Being flexible lets you do more than snap a bendy pose for Instagram – it can improve posture, increase mobility, reduce injury risk, improve postural imbalances and even boost self-esteem. The techniques to help you touch your toes traditionally include static or dynamic stretching, but now a growing trend towards foam rolling is taking centre stage for reducing muscle tightness.
Foam Rolling- What’s the fuss?
Foam rolling is a form of myofascial therapy (tissue surrounding all the muscles and bones), which improves lymph and blood flow, and activates the stretch reflex to relax contracted muscles. So should you roll or stretch your way to flexibility success?
Pre workout = Dynamic
Watch a sports team before a game and you’ll likely see them swinging their arms and legs about. This is form of stretching, known as dynamic stretching involves active movement that pushes the joints and muscles through a full range of motion. This type of stretching will also elevate the internal muscle temperature, increase blood flow, and activate the nervous system to prepare for on-going muscular contraction – hence why it’s the prefect way to stretch and warm up before exercising.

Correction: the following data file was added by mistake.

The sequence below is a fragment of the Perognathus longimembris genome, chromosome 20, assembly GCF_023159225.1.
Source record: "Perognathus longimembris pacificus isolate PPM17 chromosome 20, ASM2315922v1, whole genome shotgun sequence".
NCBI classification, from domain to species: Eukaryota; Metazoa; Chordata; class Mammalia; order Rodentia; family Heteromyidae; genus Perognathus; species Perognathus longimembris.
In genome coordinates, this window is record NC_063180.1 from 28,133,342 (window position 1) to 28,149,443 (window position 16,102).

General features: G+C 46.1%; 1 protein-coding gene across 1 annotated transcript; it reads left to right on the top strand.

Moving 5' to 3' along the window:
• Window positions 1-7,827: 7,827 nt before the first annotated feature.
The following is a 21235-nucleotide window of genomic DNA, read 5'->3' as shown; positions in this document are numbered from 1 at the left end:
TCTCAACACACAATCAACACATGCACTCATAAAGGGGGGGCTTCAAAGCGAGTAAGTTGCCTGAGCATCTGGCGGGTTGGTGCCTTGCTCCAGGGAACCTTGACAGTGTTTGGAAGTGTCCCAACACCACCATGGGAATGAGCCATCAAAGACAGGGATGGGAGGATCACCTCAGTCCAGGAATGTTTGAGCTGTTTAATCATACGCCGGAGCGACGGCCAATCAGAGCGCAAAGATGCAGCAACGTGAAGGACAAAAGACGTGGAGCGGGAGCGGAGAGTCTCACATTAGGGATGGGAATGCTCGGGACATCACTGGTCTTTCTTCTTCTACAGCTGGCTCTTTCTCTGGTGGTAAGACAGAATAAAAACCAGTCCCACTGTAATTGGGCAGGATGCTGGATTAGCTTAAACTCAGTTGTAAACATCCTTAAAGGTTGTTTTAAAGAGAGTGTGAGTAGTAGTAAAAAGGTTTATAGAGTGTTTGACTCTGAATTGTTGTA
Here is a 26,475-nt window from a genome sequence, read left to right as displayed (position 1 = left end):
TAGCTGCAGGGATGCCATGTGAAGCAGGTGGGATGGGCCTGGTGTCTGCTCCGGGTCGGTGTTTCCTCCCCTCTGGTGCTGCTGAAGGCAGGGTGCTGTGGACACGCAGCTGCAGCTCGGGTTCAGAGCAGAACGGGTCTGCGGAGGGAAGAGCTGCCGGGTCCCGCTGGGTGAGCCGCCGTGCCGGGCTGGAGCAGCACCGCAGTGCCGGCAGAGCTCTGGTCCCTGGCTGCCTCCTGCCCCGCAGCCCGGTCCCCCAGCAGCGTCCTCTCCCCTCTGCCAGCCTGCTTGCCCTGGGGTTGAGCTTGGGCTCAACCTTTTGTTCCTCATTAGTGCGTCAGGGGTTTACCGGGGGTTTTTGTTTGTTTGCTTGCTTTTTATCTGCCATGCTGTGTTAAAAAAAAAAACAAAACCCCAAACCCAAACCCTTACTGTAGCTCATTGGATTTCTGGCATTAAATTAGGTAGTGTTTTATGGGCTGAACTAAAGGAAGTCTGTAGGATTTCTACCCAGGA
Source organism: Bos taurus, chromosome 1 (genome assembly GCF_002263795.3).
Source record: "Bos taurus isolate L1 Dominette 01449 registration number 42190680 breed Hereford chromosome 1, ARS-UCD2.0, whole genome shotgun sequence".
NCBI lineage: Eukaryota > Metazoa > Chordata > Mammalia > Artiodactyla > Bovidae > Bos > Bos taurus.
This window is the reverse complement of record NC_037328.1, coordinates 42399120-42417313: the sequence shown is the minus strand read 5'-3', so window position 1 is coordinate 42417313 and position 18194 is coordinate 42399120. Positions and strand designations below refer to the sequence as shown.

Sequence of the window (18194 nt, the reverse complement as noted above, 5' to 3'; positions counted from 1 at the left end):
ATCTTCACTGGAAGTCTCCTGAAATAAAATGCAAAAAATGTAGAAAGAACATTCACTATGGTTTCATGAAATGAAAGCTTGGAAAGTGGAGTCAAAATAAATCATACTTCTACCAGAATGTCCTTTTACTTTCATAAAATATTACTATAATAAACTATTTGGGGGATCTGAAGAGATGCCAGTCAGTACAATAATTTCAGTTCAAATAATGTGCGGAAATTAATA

Post workout = Foam rolling + static
After a workout, a combination of static stretching and foam rolling are beneficial to improving flexibility and alleviating any muscle soreness you may feel the next day. Static stretching, which typically involves holding a stretch in one challenging but comfortable position for a period of time. This form of stretching works to counteract tightness and tension built up in muscles during exercise bringing them back to a relaxed state. Combined with foam rolling to release particularly tight spots that are hard to target with static stretching alone. For best results, stretch the desired area, followed foam roll for few minutes.
Injury rehabilitation = Static stretching
Nursing an injury, such as a sprain or tendonitis (inflammation to the joint), usually means being stuck in a cast or splint, making the affected joints and muscles stiff. Gradual static stretching is your best bet to help increase joint range of motion and speed up recovery. However, the important point to remember during the recovery phase of an injury to stretch at a light and gentle pace, and to a point to mild discomfort, but not pain. An exercise physiologist or physiotherapist would best advise of the best static stretches.
Rounded shoulders (aka hunch back) = Static stretching
Perfect posture takes work and being chained to your desk all day is not what the human body is designed to do. Extended periods of sitting are linked to slouchy postures including forward head position and tightness in the front of the hips. Static stretching helps to release the overactive tight muscles of the chest and shoulders from prolonged desk work. For example, clasp your hands behind your back to stretch the chest and counteract rounded shoulders.